Discover the Right and Wrong Way to Clean Ears and Eliminate Wax

Atlanta Hearing Associates' Blog.

One of the most common reasons for short-term hearing loss is a build up of ear wax, which the ear canal and interferes with hearing. If you’re rather certain that ear wax is the cause of your temporary hearing loss, you almost certainly want to clean your ears. Even so, you must clean the ears correctly and safely, otherwise you could cause lasting injury to your ears.

To stress safety when cleaning your ears, we will start with what not to do. One of the things to avoid is trying to remove ear wax by placing cotton swaps, Q-tips or any actual object into your ears; this may cause the ear wax to become compacted and exacerbate the situation. Likewise, avoid any gadget that injects a pressurized stream of water into your ears as this can rupture the ear drum. Furthermore, if you know that you have a ruptured eardrum or believe that you have an ear infection, do not try to clean your ears on your own, and see a hearing specialist instead. If you think you might have an infection, common signs and symptoms to watch for include fluid draining from the ears, fever, vomiting or diarrhea and ear pain.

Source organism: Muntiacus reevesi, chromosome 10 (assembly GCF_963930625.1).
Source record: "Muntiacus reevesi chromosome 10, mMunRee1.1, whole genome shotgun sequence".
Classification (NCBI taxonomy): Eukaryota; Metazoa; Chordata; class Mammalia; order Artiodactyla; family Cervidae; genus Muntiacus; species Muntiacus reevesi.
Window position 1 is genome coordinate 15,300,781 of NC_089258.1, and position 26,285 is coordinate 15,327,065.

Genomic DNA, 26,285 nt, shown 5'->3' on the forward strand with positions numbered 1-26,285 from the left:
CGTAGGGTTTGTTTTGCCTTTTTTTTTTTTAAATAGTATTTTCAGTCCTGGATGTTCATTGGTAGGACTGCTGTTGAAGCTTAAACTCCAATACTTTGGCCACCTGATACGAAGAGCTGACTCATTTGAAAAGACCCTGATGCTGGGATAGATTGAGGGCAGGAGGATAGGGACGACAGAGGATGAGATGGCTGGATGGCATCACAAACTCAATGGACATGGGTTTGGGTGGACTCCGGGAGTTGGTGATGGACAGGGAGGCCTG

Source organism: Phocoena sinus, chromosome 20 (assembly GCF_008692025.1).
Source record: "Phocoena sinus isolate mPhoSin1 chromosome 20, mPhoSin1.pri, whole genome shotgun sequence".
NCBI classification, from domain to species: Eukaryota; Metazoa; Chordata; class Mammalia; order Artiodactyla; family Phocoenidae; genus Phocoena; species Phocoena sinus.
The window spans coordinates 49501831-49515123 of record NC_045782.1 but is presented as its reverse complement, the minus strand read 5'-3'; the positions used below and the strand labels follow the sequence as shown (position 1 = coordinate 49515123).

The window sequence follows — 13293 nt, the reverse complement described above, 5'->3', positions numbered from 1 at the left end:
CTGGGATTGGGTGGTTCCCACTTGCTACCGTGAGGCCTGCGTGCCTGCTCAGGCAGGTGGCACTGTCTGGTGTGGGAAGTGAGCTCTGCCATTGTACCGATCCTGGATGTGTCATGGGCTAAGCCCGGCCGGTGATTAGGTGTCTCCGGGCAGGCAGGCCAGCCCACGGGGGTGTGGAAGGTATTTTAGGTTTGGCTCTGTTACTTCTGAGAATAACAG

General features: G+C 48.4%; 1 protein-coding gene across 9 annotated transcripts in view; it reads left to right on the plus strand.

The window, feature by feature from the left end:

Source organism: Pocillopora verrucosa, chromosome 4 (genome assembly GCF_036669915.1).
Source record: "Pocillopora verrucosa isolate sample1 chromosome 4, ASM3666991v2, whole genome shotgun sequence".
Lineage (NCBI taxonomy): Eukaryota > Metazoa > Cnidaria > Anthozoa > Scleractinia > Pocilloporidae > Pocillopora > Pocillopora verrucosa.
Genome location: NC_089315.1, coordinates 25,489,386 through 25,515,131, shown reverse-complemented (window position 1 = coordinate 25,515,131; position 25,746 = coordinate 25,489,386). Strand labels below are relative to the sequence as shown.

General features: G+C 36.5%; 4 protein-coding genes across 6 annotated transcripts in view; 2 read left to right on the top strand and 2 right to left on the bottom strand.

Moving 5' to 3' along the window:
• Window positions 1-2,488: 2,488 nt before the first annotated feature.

Cleaning your ears properly at home is possible with a rinse solution and a bulb or syringe from your drug store. Purchase the rinse solution (usually carbamide peroxide) at a local drugstore or mix your own by combining equal amounts mineral oil, 3%-4% and glycerin.

To apply the carbamide peroxide solution, carefully squeeze the solution into the ear using the bulb or syringe. It works best to lay down on your side with a towel readily available to catch any drips. Avoid touching the ear with the bulb or syringe if possible. The solution takes some time to work, so leave it in each ear for a couple minutes, and then repeat with the other ear.

The solution will loosen and soften the accumulated ear wax so that it can be rinsed out. Use warm water to rinse each ear and towel dry. Again, don’t insert anything into the ear while drying. If your ears still feel obstructed, do this again a couple of times a day for 2 or 3 days. If the issue persists, consult with a hearing specialist or audiologist for help.

The site information is for educational and informational purposes only and does not constitute medical advice. To receive personalized advice or treatment, schedule an appointment.